Plant Molecular Biology 38: 1137–1146, 1998.
© 1998 Kluwer Academic Publishers. Printed in the Netherlands.
Characterization of tomato PHYB1 and identiﬁcation of molecular defects
in four mutant alleles
Galina I. Lazarova
, Tamayo Kubota
, Shannon Frances
, Martin J. G.
, Jörg Brandstädter
, Minami Matsui
, Richard E. Kendrick
and Lee H. Pratt
Laboratory for Photoperception and Signal Transduction, Frontier Research Program, The Institute of Physical
and Chemical Research (RIKEN), Hirosawa 2-1, Wako-shi, Saitama 351-01, Japan;
Department of Botany,
University of Georgia, Athens, GA 30602, USA (∗ authors for correspondence); Present addresses:
of Biological Sciences, Simon Fraser University, Burnaby, British Columbia, Canada;
Department of Biochem-
istry, McMaster University, Hamilton, Ontario, Canada;
QIAGEN GmbH, Max-Volmer-Strasse 4, 40724 Hilden,
Plant Biology Institute, Biological Research Centre of the Hungarian Academy of Sciences, P.O. Box
521, 6701 Szeged, Hungary
Received 22 December 1997; accepted in revised form 30 June 1998
Key words: photomorphogenic mutants, phytochrome, pre-mRNA splicing, alternative splicing, tomato
The structure of the gene encoding the apoprotein of phytochrome B1 (PHYB1) in tomato has been determined
from genomic and cDNA sequences. In contrast to PHYA, PHYB1 lacks an intron upstream of the ﬁrst ATG.
A single transcription start site was found by 5
RACE at –116. Tomato PHYB1 spans 7 kb starting from the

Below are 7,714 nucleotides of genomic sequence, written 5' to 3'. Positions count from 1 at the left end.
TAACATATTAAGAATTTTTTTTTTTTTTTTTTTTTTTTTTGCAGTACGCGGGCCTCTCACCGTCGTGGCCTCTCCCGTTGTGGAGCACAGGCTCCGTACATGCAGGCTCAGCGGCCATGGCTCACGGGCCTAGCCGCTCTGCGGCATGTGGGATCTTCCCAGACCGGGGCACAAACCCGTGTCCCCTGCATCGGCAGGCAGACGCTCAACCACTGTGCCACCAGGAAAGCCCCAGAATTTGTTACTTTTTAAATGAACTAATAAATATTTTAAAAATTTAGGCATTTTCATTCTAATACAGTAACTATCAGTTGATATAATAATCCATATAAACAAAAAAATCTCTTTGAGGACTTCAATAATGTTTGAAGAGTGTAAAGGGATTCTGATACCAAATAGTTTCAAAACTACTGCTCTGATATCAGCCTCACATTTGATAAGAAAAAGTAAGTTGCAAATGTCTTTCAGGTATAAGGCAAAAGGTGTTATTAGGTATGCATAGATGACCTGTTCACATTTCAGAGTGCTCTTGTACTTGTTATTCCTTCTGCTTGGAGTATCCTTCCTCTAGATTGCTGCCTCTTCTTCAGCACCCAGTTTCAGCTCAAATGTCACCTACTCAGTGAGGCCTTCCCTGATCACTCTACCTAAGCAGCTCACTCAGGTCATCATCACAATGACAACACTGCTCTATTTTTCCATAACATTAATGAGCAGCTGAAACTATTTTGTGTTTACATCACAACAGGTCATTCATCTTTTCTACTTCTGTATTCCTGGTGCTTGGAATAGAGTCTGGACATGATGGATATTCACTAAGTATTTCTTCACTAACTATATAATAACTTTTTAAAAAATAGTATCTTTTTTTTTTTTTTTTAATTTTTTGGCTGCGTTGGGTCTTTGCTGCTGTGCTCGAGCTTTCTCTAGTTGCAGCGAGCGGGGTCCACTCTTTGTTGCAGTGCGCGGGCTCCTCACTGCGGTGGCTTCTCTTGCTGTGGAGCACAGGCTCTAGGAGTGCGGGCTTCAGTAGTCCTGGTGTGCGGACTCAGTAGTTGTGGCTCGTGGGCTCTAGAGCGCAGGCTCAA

ﬁrst ATG. The coding region is organized into four exons as for other angiosperm PHY. The deduced apoprotein
consists of 1131 amino acids, with a molecular mass of 125.4 kDa. Tomato phytochrome B1 shares 78% and
74% identity with Arabidopsis phytochromes B and D, respectively. Along with the normally spliced full-length
transcripts, sequences of reverse transcriptase-PCR clones revealed ﬁve types of alternative transcripts. Each type
of alternative transcript was missing a considerable part of the coding region, including the chromophore-binding
The four putative PHYB1 mutants in tomato, which are temporarily red-light insensitive (tri), were each
conﬁrmed to have a mutation in PHYB1. Each mutation arose from a different, single-base substitution. Allele
is presumably a null because the mutation introduces a stop at codon 92. In tri
, val-238 is replaced by Phe.
The importance of this valine residue is evidenced by the fact that the tri
phenotype is as strong as that of tri
encode proteins truncated at their C-termini. The former lacks either 170 or 438 amino acids,
depending upon which of two types of splicing occurs during transcript maturation, while the latter lacks 225.
Phytochromes (phy) are photoreceptors that mon-
itor a wide range of light parameters and relay
this information to one or more signal transduc-
tion chains, thereby modulating many developmental
The nucleotide sequence reported will appear in the GenBank,
EMBO and DDBJ Nucleotide Sequence Databases under the acces-
sion numbers AJ002281 (PHYB1)and AJ002282 through AJ002287
and physiological processes in plants [7, 17]. Phy
are also chromoproteins whose apoproteins in an-
giosperms are encoded by a multigene family. Five
phy-apoprotein (PHY)-encoding genes (PHY)have
been identiﬁed in both Arabidopsis (PHYA, PHYB,
PHYC, PHYD, PHYE) and tomato (PHYA, PHYB1,
PHYB2, PHYE, PHYF).
Data on the structure of various PHY are accu-
mulating rapidly, thus allowing the analysis of the